Senior Bowl Spotlight: Montee Ball, RB- Wisconsin

Senior Bowl Spotlight: Montee Ball
Byron Lambert,

Montee Ball, RB Wisconsin

Height: 5’11”
Weight: 212 lbs
Age: 22


Stiff Arm, Jump Cut, Spin, High Step

NFL Comparison:

Curtis Martin

NFL Fit:

New York Jets, Cincinnati Bengals, Atlanta Falcons

NCAA Records:

Most touchdowns in a season – 39 (tied with Barry Sanders)
Most consecutive games with two or more touchdowns – 13
Most touchdowns – 83


Doak Walker Award Winner, Heisman Trophy Finalist, Big Ten Offensive Player of the Year

Interesting Facts:

Rushed for an amazing 3,077 yards in a single season as a high school junior.
Scored 41 touchdowns as a high school senior.
Totaled 8,222 high school rushing yards. (Over 2,000 yards/year!)
107 career high school touchdowns.
Three-time All Academic Team Selection.
Two-time letterwinner in basketball (this explains the lateral agility that I reference below)

Scouting Notes:

My first thought when analyzing Montee Ball is that he is a traditional running back that thrives as a North-South style runner behind a lead blocker, picking his holes, and getting positive yards. He loves the power game. It is a beautiful thing to watch.

While researching Ball, I found this audio from head coach Bret Bielema in 2009 describing his incoming freshman:

“ Montee comes to Wisconsin as a very decorated player. He was the leading rusher in state of Missouri history. He wanted to come somewhere and be a traditional tailback, where he can run downhill behind a fullback. That’s why he chose Wisconsin.”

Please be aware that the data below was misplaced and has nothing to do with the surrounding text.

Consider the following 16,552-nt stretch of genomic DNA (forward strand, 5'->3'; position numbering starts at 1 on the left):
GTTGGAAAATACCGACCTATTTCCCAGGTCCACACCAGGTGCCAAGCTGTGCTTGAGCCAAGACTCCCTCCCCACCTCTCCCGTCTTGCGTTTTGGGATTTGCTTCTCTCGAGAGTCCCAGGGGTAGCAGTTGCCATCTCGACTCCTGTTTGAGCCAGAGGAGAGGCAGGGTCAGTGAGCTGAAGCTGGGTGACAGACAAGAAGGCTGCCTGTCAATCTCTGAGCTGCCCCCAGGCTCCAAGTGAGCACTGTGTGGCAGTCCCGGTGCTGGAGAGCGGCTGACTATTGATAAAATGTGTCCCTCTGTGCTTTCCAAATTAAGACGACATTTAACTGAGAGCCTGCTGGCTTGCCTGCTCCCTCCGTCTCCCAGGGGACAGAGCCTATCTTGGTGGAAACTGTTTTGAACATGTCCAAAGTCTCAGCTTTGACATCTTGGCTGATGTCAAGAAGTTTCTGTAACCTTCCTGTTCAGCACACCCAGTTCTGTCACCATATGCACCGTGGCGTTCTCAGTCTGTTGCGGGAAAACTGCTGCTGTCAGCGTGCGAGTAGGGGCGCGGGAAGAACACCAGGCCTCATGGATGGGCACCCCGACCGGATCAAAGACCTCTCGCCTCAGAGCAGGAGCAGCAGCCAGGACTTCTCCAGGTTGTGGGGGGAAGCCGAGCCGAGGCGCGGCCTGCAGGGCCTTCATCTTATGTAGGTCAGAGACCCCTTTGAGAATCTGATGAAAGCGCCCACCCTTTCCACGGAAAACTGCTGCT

That is exactly what he did, and is precisely why NFL teams should covet Ball. His game is old-school and tailor made to plenty of NFL rushing schemes. He comes to the league as a rare four year senior—and as an intelligent team leader with all of the production in the world to match.


Ball has a nice blend of power, speed, and balance. He runs with patience while setting up his blocks and carefully choosing the holes that he hits decisively. He uses his vision and lateral agility to successfully hit cutback lanes. Once in the second level, Ball can make a defender miss in open space or use his forward lean to finish defenders off with power. His balance keeps him from being taken down easily. These are also the qualities that make him so effective around the goaline (attributes that remind me of some very famous touchdown scorers…dare I say their names…I’ll let your mind wonder.) In his time with Russell Wilson, we saw that Montee Ball is adept in the receiving game, running nice routes and making hands catches. The Wisconsin pro-style rushing attack translates well to the NFL.

Production. Production. Production.


Not the explosive athlete that teams covet. Although well proportioned, he does not have ideal NFL mass in his lower body. He’s not physical enough in pass protection. He has a lot of mileage on the tires dating back to highschool. After a solid senior season, sans pro OLs Kevin Zeitler and Peter Konz, some are still concerned Ball is a product of his talented offensive lines. I believe this just mirrors the type of blocking he will get in the NFL, with the obvious caveat that the defenses will also be better. Which should still set up well for Ball.


Montee Ball will never be confused for Adrian Peterson or Trent Richardson, but neither will Alfred Morris or Vick Ballard. Montee Ball is a very good player and it is safe to say he will fall somewhere in that range as an NFL runner. His measurables and wear and tear will cause him to fall in the draft.

Where? He will be chosen by some lucky team on Day 2. He may not have ten great years in him—but really, who does? When things shake out many teams will look back and realize that Montee Ball was a more productive professional player than a third of the first round picks in the 2013 NFL Draft.

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